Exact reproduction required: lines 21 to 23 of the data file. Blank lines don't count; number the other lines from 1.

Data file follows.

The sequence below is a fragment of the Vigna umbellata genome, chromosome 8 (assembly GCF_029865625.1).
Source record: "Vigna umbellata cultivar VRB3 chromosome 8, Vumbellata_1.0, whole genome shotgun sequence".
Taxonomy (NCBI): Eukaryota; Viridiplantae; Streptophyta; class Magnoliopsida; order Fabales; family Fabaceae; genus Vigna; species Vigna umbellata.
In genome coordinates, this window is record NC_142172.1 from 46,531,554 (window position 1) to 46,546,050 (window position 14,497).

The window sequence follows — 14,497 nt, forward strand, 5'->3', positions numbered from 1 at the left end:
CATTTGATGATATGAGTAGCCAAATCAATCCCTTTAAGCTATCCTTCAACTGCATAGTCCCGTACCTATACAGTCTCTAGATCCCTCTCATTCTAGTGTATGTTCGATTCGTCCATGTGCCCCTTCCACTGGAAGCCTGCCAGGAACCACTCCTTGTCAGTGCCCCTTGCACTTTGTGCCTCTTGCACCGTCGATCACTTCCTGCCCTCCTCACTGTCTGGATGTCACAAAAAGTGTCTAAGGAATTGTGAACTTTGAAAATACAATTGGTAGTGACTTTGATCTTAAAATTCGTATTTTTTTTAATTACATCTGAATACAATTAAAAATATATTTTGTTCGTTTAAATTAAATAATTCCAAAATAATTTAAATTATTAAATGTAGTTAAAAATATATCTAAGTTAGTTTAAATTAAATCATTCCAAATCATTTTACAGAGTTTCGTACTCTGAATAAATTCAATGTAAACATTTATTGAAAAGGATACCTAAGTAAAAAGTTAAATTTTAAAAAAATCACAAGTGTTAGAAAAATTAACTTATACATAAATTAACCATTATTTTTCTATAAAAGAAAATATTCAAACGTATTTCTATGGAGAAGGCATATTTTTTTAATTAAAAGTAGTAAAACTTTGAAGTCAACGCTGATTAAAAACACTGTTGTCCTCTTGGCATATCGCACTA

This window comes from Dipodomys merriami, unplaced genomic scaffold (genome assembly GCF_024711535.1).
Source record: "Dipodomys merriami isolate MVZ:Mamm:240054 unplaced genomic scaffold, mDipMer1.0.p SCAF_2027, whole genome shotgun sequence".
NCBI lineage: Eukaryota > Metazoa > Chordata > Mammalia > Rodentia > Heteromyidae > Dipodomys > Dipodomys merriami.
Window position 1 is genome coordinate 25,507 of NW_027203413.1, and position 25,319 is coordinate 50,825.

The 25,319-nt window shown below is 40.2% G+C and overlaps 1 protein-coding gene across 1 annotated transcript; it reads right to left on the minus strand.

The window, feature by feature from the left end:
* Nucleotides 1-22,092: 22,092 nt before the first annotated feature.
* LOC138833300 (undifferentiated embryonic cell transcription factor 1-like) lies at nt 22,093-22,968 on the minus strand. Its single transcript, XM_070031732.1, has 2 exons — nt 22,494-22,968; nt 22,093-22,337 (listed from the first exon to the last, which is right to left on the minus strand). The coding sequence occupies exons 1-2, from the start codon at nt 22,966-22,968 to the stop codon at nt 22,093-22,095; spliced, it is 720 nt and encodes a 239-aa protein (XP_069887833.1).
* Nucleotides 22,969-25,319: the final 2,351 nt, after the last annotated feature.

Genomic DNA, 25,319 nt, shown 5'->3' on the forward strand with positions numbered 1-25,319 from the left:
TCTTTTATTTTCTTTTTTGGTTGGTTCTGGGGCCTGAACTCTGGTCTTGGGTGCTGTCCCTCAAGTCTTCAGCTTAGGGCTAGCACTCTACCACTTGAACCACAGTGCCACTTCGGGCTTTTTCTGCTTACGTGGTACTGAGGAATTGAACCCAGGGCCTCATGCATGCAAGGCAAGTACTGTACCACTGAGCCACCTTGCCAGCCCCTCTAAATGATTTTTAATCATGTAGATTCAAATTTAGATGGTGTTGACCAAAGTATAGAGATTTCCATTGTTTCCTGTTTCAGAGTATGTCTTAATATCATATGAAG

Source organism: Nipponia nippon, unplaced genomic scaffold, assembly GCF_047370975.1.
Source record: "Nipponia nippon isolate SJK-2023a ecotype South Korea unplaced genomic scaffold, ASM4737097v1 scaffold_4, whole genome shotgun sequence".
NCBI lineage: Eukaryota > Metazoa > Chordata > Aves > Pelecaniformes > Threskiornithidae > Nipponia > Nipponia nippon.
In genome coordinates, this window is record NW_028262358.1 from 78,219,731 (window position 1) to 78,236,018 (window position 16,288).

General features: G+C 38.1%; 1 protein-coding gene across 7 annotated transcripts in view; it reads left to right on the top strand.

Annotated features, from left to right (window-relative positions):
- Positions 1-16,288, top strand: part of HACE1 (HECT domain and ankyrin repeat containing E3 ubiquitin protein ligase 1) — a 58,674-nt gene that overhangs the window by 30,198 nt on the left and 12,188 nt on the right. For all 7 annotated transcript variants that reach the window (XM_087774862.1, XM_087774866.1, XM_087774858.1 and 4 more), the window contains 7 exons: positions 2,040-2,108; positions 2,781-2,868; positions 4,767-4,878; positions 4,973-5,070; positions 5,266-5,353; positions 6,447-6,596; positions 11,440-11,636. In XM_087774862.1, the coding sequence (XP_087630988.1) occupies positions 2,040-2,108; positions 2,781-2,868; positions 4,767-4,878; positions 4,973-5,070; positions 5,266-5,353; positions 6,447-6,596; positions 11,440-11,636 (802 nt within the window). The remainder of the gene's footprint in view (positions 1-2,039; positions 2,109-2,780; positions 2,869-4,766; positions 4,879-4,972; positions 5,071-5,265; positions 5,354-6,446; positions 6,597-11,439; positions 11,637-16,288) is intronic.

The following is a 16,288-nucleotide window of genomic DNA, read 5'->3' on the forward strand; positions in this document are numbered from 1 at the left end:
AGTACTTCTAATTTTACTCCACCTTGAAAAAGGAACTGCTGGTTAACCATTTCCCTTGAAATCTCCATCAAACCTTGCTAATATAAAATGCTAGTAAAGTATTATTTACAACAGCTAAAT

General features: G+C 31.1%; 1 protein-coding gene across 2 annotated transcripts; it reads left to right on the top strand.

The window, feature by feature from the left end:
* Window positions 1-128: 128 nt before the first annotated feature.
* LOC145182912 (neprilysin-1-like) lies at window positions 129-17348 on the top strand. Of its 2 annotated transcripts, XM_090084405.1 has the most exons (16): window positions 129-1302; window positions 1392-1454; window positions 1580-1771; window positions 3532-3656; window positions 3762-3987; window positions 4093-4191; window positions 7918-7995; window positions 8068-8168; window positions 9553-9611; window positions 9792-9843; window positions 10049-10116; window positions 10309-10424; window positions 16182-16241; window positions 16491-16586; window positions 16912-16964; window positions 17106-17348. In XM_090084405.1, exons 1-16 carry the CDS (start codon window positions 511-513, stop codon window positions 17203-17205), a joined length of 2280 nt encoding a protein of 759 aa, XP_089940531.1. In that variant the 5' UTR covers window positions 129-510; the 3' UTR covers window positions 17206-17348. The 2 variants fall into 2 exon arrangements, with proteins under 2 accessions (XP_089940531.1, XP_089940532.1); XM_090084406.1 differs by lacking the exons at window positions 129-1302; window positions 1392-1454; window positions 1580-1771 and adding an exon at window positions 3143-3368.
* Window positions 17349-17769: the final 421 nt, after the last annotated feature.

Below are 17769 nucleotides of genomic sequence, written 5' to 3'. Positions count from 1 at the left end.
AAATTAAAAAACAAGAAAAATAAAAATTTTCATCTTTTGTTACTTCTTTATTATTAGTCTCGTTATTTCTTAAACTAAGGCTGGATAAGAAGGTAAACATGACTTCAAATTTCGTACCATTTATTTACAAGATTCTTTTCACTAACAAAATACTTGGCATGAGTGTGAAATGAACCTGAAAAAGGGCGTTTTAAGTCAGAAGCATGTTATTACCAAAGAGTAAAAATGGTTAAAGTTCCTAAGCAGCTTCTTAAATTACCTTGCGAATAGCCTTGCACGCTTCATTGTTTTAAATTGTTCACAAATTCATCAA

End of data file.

In genome coordinates, this window is record NW_028262358.1 from 78,219,731 (window position 1) to 78,236,018 (window position 16,288).

General features: G+C 38.1%; 1 protein-coding gene across 7 annotated transcripts in view; it reads left to right on the top strand.

Annotated features, from left to right (window-relative positions):